Coronavirus (UK) – Potential Relief for Your Business

In addition to the Coronavirus Business Interruption Loan Scheme (CBILS), the Coronavirus Job Retention Scheme, and the Statutory Sick Pay (SSP) relief, several other support packages have been announced by HM Government, and an overview of some of these is given in the following document. It may be worth your business considering whether to access of these schemes.

In addition to HM Government’s support packages, further support in terms of, for example, training, loans, grants and reliefs can be found from both private and public parties. In particular, it is our understanding from the feedback received from clients that public authorities and lenders are showing a greater willingness to defer repayments of principal, interest payments and even to some extent granting haircuts. As such, it may be worth contacting your lenders and business partners to better understand whether there may be some leeway for improving your liquidity position.


On 17 March 2020, HM Government announced a package of £330bn in loan guarantees and a £20bn fiscal intervention including further business rate relief for companies to support businesses affected by the novel coronavirus COVID-19. These measures, which are unprecedented in scale, include, for example:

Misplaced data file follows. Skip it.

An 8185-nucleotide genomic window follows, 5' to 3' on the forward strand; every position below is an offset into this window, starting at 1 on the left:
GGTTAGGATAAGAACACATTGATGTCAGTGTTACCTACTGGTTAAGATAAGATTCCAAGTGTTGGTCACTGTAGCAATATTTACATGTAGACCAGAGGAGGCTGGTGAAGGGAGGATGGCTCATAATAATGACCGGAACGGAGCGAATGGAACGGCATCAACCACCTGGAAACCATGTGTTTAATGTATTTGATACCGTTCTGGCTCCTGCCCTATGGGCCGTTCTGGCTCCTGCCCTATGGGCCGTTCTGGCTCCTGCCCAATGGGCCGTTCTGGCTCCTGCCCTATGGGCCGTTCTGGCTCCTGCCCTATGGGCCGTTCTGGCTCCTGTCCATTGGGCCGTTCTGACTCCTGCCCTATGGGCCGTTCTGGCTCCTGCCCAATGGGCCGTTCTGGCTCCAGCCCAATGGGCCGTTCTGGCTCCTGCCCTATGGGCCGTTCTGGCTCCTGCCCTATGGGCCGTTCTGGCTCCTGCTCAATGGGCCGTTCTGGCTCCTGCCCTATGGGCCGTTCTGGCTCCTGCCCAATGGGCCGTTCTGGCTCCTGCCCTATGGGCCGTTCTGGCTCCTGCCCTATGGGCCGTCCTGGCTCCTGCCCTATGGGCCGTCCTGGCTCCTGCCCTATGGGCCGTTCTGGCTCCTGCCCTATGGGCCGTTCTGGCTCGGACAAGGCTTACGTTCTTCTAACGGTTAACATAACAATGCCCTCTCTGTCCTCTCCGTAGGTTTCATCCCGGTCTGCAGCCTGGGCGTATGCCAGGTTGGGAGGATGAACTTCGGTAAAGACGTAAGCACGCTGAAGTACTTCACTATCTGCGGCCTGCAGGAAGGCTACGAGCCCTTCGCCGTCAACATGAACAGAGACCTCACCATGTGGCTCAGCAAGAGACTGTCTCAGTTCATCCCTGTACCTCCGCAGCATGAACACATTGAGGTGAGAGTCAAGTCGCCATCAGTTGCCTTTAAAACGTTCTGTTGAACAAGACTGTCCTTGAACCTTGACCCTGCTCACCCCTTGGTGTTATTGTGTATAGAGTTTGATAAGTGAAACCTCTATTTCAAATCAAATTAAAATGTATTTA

1. The new temporary Coronavirus Business Interruption Loan Scheme (“CBILS”) for small and medium-sized businesses. For more information, please see our Client Briefing on the CBILS and its potential impact on EIS tax relief;
  2. Coronavirus Job Retention Scheme. For more information, please see our Client Briefing;
  3. Statutory Sick Pay relief package for SMEs. For more information, please see our Client Briefing;
  4. Deferring VAT and Income Tax payments;
  5. 12-month business rates holiday for all retail, hospitality and leisure businesses in England;
  6. Small business grant funding of £10,000 for all business in receipt of small business rate relief or rural rate relief;
  7. Grant funding of £25,000 for retail, hospitality and leisure businesses with property with a rateable value between £15,000 and £51,000;
  8. A new lending facility from the Bank of England to help support liquidity among larger firms, helping them bridge coronavirus disruption to their cash flows through loans; and
  9. The HMRC Time To Pay Scheme.